Written by Katherine Mansfield, “Miss Brill” is a short story in which the narrator is a nonparticipant who sees into the mind of the major character. The narrator writes through a stream of consciousness point of view in order for the audience to see into the mind of Miss Brill as the story shows how lonely she is in the fake world she has created for herself. Mansfield uses techniques such as interruption, exclamation points, and segments that flow in order to show the way Miss Brill’s mind works and ultimately to convey the point that Miss Brill is lonely no matter how much she tries to fit in.
Beginning with the very first sentence in the text, it is clear that the short story is filled with interruption which is used to show how Miss Brill’s mind works. Through the use of dashes, the narrator inserts bits of information that add to the story and show what Miss Brill is thinking about on a particular subject. When talking about Miss Brill at the park, the narrator says that, “when she breathed, something light and sad- no, not sad, exactly-something gentle seemed to move into her bosom.” The use of interruption shows how the mind works, particularly Miss Brill’s mind when contemplating her true emotions. Not only does this passage show how Miss Brill is beginning to feel but it also foreshadows more sadness that comes later in the story. When the narrator is describing the band, he says, “that what they played was warm, sunny, yet there was just a faint chill- a something, what was it?- not sadness- no, not sadness, a something that made you want to sing.” Even though Miss Brill is surrounded with people and music, lingering behind all of that is something that keeps her from being completely content. As the members of the company gather to sing, it is clear that Miss Brill is very emotional as the narrator says, “Yes, we understand, we understand, she thought- though what they understood she didn’t know.” Miss Brill wanted to fit in with the crowd and to be accepted by them but where they really accepting her, or were they just understanding her desire to not feel lonely but to feel connected to them?
Another technique used to convey Miss Brill’s inner thoughts is the use of exclamation points and question marks. Most often than not, when there symbols are used, they signify a thought on Miss Brill’s part. A perfect example of this is when Miss Brill is looking at the band and thinks, “Wasn’t the conductor wearing a new coat, too?” In this passage and in many others, Miss Brill pays close attention to what the other people in the park are wearing. She mainly criticizes others with an air of arrogance as if she were better than most of them. Towards the end of the story, however, the reader finds out that Miss Brill is far from the wealthy upper-class woman she either portrays or would like to be. While sitting and people-watching in the park, Miss Brill looks at some people and feels that they are,” odd, silent, nearly all old, and from the way they stared they looked as though they’d just some from dark little rooms or even- even cupboards!” This passage is interesting for a couple of reasons. First, Miss Brill criticizes others for looking old when later on in the text, she is referred to as a “silly old thing” with an “old mug”. Second, Miss Brill looks down upon the possible living conditions of the other people in the park when in the end she goes home to “ a little dark room- her room like a cupboard.” Third, the exclamation point is symbolic of the way the human mind works; sometimes one searches for the right word when suddenly it comes to mind like a light bulb going off.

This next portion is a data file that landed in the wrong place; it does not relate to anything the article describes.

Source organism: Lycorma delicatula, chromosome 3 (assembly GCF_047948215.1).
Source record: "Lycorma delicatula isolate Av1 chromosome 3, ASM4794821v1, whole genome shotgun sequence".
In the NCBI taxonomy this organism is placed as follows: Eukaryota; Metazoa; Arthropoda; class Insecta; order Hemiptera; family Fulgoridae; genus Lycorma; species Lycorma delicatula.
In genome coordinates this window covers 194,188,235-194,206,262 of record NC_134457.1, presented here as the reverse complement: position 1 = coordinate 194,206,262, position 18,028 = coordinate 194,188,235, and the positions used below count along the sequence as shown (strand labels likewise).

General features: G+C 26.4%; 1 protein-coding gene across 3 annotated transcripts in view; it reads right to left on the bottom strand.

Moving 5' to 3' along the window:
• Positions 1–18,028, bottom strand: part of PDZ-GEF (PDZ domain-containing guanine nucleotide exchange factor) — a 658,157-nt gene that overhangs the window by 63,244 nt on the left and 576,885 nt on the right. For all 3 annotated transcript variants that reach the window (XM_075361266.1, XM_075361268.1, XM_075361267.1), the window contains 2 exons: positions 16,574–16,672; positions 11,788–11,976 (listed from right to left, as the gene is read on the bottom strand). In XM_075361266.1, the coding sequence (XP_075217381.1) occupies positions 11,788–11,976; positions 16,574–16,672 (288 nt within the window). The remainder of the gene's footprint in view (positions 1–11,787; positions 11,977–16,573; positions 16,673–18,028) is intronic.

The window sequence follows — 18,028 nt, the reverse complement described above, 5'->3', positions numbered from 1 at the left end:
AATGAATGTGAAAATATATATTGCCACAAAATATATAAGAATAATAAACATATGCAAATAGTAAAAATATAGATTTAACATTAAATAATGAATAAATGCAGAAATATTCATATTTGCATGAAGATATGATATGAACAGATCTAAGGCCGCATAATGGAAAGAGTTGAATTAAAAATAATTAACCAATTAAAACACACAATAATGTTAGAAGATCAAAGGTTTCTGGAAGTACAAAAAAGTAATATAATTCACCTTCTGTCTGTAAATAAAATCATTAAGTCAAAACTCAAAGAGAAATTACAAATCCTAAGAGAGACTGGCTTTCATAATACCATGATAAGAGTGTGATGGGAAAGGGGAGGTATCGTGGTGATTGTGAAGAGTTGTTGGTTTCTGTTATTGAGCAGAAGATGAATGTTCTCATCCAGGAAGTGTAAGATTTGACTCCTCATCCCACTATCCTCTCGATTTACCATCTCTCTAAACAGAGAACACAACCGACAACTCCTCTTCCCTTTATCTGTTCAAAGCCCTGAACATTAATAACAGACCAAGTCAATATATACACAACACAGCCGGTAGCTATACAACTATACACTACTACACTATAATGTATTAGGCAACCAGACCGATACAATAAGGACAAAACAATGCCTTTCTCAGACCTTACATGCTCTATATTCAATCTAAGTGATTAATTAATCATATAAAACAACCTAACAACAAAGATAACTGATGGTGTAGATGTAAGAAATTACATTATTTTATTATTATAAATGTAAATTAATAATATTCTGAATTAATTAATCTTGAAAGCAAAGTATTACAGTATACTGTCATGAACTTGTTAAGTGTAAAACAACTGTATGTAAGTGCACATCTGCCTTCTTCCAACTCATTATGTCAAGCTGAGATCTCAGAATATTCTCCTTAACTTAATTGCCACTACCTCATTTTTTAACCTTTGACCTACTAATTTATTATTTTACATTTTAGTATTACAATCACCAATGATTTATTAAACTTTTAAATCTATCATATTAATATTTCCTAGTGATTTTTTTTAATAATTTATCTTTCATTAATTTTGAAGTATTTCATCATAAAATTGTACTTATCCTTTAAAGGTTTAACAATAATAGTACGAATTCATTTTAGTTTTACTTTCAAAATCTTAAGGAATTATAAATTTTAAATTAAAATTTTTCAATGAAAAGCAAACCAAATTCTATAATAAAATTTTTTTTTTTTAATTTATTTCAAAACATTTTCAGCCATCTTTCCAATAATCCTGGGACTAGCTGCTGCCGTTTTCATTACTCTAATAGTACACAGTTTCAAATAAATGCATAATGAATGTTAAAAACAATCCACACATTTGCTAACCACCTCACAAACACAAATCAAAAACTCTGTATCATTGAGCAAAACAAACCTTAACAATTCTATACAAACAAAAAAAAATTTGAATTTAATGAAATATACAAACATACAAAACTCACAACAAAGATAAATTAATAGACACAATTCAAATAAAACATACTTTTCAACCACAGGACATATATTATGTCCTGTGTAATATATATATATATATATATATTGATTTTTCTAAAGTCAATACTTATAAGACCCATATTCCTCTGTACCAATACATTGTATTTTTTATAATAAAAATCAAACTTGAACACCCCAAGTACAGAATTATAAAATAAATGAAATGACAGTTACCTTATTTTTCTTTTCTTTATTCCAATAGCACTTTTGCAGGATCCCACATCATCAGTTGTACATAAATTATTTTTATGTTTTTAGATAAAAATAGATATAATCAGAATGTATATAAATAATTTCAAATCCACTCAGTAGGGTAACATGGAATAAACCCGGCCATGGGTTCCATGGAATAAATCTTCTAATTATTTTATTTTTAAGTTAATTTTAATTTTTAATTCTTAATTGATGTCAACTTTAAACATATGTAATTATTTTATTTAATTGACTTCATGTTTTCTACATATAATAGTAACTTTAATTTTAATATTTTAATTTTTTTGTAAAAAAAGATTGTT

The flow of the words in the text also help show stream of consciousness as the narrator tries to convey Miss Brill’s thoughts and as the author tries to demonstrate how Miss Brill could be lonely while being surrounded by people in the park. One example of this flow is when Miss Brill is watching a couple in the park and the narrator says, “Oh she (the young lady) was pleased to see him-delighted! She rather thought they were going to meet that afternoon. She described where she’d been- everywhere, here, there, along by the sea. They day was so charming- didn’t he agree?” Not only does the text rhyme, but it also has a soft and tranquil flow; like that which a person in love might feel. As Miss Brill continues to watch the people in the park, her thoughts are expressed as the narrator writes, “Oh, how fascinating it was! How she enjoyed it! How she enjoyed sitting here watching it all!” In the first quote, the reader can feel that tranquil feeling Miss Brill gets as she watched the two lovers and in the second quote the audience can sense Miss Brill’s excitement to be people-watching. More important than showing her feelings, these two passages symbolize how needy and lonely Miss Brill truly is. She gets her pleasure not from talking to others but simply from watching them, which alludes to her loneliness. The fact that she criticizes some of them shows that she feels (or wants to feel) in the same place as the wealthier and more upper class people in the park.
In conclusion, Mansfield’s narrator uses stream of consciousness to let the audience in on
Miss Brill’s inner thoughts. Mansfield uses interruption, questions, exclamations, and a different types of flow to show how Miss Brill’s mind works and ultimately to demonstrate how lonely and needy she is. In the last sentence of the story, Mansfield writes, “But when she put the lid on she thought she heard something crying.” This line demonstrates not only that Miss Brill finally understands that she is lonely but that she is finally accepting it and will stop trying to portray someone she is not. Ultimately, this alludes to a bigger idea that sometimes people have a need to feel connected to and accepted in society, only to realize that they may not be and having to face it.